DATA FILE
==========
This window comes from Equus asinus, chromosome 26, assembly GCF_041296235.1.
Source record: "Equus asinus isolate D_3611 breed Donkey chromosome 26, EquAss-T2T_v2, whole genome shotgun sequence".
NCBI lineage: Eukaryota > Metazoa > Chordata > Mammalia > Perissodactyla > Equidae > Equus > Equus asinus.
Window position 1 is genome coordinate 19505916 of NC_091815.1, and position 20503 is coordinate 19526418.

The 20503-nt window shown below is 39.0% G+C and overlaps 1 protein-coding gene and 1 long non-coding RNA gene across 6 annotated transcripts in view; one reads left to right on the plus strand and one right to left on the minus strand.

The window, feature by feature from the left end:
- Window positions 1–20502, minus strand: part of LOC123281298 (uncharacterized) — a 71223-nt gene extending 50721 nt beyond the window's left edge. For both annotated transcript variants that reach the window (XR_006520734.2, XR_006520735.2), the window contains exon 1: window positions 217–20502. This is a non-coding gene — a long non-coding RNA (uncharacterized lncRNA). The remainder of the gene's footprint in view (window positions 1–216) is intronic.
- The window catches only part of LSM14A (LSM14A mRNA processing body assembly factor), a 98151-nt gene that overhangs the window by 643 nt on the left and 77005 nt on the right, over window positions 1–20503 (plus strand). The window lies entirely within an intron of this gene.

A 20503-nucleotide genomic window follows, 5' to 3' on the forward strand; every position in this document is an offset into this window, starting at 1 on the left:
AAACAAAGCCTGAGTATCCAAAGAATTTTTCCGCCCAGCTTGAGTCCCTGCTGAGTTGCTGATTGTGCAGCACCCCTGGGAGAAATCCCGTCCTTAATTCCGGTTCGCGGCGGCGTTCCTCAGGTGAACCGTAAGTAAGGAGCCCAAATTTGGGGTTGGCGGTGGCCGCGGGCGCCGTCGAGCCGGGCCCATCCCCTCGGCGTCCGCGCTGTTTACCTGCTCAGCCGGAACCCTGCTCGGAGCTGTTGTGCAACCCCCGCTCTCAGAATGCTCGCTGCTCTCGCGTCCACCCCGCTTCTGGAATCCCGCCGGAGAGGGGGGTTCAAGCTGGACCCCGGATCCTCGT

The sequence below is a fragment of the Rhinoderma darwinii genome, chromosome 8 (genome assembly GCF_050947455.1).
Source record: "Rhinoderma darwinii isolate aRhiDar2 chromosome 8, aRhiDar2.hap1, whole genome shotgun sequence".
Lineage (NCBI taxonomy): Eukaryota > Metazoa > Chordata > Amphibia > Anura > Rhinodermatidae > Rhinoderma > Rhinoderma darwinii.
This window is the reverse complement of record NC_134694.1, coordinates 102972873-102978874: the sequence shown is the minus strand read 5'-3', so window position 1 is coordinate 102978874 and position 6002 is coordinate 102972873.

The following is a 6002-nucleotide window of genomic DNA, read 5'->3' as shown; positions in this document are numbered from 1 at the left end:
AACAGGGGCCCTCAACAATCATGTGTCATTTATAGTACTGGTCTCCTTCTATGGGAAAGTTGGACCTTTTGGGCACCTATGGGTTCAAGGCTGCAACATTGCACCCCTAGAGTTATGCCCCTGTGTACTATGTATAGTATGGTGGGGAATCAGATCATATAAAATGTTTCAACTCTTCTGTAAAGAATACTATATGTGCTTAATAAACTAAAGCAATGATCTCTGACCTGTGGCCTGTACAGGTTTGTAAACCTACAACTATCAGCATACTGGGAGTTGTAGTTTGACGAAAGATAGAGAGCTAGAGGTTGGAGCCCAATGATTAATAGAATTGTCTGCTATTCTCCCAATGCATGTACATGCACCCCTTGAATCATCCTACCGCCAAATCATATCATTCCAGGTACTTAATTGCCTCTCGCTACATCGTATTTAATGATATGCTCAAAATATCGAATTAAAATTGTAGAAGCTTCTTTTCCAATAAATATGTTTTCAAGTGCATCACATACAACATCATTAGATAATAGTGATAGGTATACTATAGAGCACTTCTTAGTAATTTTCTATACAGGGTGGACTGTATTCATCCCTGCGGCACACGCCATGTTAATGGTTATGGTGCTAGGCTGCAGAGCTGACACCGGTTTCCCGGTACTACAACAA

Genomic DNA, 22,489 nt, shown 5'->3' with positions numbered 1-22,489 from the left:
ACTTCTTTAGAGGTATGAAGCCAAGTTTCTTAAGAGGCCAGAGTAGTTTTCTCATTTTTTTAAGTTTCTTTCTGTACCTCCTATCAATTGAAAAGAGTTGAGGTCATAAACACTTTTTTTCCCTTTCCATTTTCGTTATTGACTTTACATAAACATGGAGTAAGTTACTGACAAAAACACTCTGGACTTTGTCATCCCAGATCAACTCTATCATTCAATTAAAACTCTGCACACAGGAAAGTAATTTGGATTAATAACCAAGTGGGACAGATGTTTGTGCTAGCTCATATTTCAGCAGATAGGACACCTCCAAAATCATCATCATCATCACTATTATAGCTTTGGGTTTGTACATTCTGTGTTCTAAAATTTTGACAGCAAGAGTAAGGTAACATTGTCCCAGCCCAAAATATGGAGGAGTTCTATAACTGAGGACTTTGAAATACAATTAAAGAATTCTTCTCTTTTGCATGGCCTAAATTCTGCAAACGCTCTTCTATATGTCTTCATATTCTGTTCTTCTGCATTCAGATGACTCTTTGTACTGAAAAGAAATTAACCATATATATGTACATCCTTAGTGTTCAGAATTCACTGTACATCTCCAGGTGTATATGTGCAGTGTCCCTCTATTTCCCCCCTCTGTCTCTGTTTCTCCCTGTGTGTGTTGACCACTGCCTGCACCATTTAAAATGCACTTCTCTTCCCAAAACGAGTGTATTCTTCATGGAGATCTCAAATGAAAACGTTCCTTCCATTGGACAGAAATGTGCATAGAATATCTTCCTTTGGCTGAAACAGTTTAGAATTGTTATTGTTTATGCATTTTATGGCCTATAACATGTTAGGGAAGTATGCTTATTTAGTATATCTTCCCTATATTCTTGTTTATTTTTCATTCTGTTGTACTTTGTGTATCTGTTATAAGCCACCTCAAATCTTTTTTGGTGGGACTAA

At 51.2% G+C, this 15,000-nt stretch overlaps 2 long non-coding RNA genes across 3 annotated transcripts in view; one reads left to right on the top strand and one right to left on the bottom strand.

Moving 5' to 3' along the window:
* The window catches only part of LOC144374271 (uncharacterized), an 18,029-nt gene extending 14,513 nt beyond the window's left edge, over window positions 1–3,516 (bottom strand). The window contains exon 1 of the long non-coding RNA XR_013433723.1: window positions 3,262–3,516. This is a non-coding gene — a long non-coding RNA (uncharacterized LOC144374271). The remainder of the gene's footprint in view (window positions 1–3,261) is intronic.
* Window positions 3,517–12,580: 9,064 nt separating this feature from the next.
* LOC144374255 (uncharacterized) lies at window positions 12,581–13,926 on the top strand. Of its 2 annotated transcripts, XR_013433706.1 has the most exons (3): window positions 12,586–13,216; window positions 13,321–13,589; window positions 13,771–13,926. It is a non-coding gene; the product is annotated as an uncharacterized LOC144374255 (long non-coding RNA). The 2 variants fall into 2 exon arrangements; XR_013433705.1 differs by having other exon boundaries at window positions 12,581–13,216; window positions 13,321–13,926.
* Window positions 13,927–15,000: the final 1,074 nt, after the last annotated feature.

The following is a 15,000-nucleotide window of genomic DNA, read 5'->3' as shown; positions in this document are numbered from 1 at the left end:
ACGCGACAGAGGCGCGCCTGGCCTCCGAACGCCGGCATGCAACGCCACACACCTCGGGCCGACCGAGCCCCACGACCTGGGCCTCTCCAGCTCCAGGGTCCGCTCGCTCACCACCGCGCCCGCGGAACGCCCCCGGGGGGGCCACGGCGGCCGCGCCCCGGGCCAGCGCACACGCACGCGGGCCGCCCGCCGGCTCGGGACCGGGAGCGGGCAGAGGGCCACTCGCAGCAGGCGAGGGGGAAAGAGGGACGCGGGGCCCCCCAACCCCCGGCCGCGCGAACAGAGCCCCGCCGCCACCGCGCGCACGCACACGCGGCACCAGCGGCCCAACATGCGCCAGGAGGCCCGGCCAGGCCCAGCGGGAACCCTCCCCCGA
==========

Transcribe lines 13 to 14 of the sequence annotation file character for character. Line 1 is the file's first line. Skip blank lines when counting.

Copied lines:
Lineage (NCBI taxonomy): Eukaryota > Metazoa > Chordata > Amphibia > Anura > Rhinodermatidae > Rhinoderma > Rhinoderma darwinii.
This window is the reverse complement of record NC_134694.1, coordinates 102972873-102978874: the sequence shown is the minus strand read 5'-3', so window position 1 is coordinate 102978874 and position 6002 is coordinate 102972873.